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An Introduction to Community

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There are so many worlds in the art world.
— Nikos Papastergiadis, On Art and Friendship


As Australia closed national borders and banned international travel during the Covid-19 pandemic a seismic shift in activity towards ‘the local’ began to appear. New forms of communication and connectivity grew during social and physical distancing as digital interfaces, community groups and initiatives paved the way for Covid-safe online and IRL spaces. We began simulating alternative forms of ‘togetherness’ whilst physically being apart. Isolation has encouraged us to look critically at public spaces and what we believe its function should be. Nur Shkembi commented in ACCA’s Think Tank Who’s Afraid of Public Space? that the pandemic has accentuated the divisions that already exist—inequality, gender, climate, sovereignty—the list goes on. These divisions continue to mutate and illuminate growing discourse around ownership, policing and safety.

The ‘art world’ considers itself a vast network of practitioners that align, engage and sometimes divide with one another. Since Australia’s sequential lockdowns artists have become a part of the everyday. Whilst other industries scramble to ‘pivot’ and retain their pre-Covid structure it is the Arts (an industry that has greatly suffered the deepest and longest running challenges of this pandemic) that has absorbed these unreal circumstances and optimistically looked at how practice can adapt, reflecting back a truer image of what community and space value today. With an en masse of digital platforms and the growing need for IRL interaction, has self-organisation and the actions of artists better communicated the desires of communities?


a script, an intervention

Devised for ACE Open’s If the future is to be worth anything: 2020 South Australian Artist Survey this spatial and text based intervention is a meeting point where our digital and physical offerings appear as one. Composed from the conversations and interactions with each of the Survey artists and then choreographed by Tarntanya (Adelaide) based dancer, Alison Currie, this work transcribes the shared ideologies and attitudes prevalent in contemporary practice today. These loaded dimensional terms are flattened and strewn across the space to welcome the viewer into the physical action of engagement. Here, public space and perception is fractured and recalibrated in the pursuit of shared and overlapping responses to a site which has transformed art and art-making through exhibition, literature and public programming.

We aim to look deeply at how art, writing and audiences can offer moments of collective kinship whilst examining the interconnected constructs of practice, criticism and performance.


Art is focused on seeking out multiple truths, expansive forms of story-telling, languages and principles. What could we achieve together if we were to nourish a system that supports collaboration and comradeship?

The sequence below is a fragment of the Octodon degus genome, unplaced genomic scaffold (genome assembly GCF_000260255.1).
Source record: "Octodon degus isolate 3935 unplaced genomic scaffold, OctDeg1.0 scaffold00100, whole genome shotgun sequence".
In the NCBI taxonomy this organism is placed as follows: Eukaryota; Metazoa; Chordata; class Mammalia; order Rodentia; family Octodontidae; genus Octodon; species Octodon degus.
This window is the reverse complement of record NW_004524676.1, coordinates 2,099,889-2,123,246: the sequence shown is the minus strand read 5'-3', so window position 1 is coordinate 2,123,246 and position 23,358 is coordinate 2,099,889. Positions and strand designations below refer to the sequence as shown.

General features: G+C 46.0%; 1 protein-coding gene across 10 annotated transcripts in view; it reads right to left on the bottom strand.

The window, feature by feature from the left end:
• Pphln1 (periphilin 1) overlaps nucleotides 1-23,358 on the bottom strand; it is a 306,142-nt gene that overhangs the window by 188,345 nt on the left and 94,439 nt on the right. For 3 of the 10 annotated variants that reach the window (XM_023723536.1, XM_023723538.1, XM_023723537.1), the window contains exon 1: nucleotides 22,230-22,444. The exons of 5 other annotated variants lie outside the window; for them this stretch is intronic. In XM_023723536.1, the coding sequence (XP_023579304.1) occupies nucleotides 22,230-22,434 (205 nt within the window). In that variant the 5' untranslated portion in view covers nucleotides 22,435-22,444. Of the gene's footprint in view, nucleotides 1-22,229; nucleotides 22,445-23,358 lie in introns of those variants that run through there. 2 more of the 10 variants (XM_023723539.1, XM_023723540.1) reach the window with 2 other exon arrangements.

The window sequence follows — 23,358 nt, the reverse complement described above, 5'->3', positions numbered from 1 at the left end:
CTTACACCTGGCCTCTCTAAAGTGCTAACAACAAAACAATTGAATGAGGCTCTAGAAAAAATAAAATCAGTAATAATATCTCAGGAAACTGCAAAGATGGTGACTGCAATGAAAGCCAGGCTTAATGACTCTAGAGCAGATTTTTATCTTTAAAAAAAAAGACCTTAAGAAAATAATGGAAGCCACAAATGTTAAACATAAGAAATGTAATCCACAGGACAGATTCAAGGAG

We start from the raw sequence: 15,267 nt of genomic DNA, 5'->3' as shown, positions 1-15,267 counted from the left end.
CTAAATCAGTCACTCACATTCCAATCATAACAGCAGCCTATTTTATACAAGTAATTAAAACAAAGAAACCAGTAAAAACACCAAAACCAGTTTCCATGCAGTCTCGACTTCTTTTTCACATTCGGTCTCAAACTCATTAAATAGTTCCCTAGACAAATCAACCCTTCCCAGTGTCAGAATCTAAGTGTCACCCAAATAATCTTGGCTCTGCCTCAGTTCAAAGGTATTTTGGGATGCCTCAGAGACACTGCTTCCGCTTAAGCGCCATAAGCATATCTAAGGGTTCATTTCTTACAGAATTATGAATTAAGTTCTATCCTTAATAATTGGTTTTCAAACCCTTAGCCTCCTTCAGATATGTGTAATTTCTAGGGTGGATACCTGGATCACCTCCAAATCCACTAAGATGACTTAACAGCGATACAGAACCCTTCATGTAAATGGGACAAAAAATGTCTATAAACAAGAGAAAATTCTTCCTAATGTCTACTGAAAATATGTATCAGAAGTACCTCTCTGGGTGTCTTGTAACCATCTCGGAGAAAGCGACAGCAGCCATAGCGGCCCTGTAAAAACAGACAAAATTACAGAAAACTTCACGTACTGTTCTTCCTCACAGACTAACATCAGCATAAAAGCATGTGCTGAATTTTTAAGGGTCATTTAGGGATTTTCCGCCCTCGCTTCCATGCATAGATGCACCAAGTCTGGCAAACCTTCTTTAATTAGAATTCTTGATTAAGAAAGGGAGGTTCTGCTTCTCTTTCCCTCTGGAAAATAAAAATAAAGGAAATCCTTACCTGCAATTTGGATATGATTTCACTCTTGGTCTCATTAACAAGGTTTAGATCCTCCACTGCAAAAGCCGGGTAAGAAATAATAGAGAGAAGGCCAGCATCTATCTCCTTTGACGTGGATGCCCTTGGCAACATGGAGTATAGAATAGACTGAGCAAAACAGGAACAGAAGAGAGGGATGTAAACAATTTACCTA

This provocation lines the back wall of ACE Open, calling us to consider the ways we navigate public spaces as we re-enter them, together. This year, as we retreated into in the digital realm, we paradoxically became more aware of our ‘humanness’; what it means to occupy a body, to tell stories, to gesture towards connection. As our relationships have been lived differently—disembodied through screens and over the phone—our need for kinship and contact has been brought into sharp relief. fine print’s twenty-fourth issue asks, what salve can art and the spaces in which it is made, shown, and discussed offer these desires?

Our contributors address these questions as they navigate the varied themes of the artists ACE’s exhibition. Their sound works, videos, poetry, reflective and critical writing thread ideas around counter-culture, the cosmos, identity, politics and history together. As a collective, impacted by the precarity and turbulence of our present moment, their works suggest that a reliance on our networks may bring about resilience during times of uncertainty. This issue of fine print calls to mind the words of Ruth Bader Ginsberg, who passed this week, ‘one lives not just for oneself, but for one’s community’.

Miriam Barker-Lanzi & Chelsea Farquhar (SA), Libby Harward & Danni Zuvela (QLD), Lucy Kingsley (VIC), Andy Kuramoto (VIC), Laniyuk (VIC), Lay the Mystic (VIC), Hester Lyon (VIC), Dylan Rowen (VIC) and Olivia De Zilva (SA) enter into this conversation.


COMMUNITY is two-fold: online and IRL.

Through an intimate sequence of performances set within If the future is to be worth anything, the live iteration of COMMUNITY activated animate art criticism, making the written word visible and audible through a collaborative spirit, creating a public space for criticality and discourse around some of the most vital ideas in current practice.

Generating an act of kinship between performer, artist and audience were Manuela Akot (SA), Em König (SA), Michael Kumatpi Marrutya O'Brien (SA), motus collective (SA), Adele Sliuzas (SA), Petra Heath (SA), Ash Tower (SA) and Olivia De Zilva (SA). Held on Saturday 31 October 2020, the IRL intervention lives on through videos by Tom Smeets with sound by Rebecca Taylor and Leah McKweon.

— Rayleen Forester & Joanna Kitto for fine print

fine print, a script, an intervention, 2020, vinyl lettering on gallery fixtures, dimensions variable. Installation view, If the future is to be worth anything: 2020 South Australian Artist Survey, ACE Open, Adelaide. Photos: Morgan Sette & Sam …
fine print, a script, an intervention, 2020, vinyl lettering on gallery fixtures, dimensions variable. Installation view, If the future is to be worth anything: 2020 South Australian Artist Survey, ACE Open, Adelaide. Photos: Morgan Sette & Sam Roberts.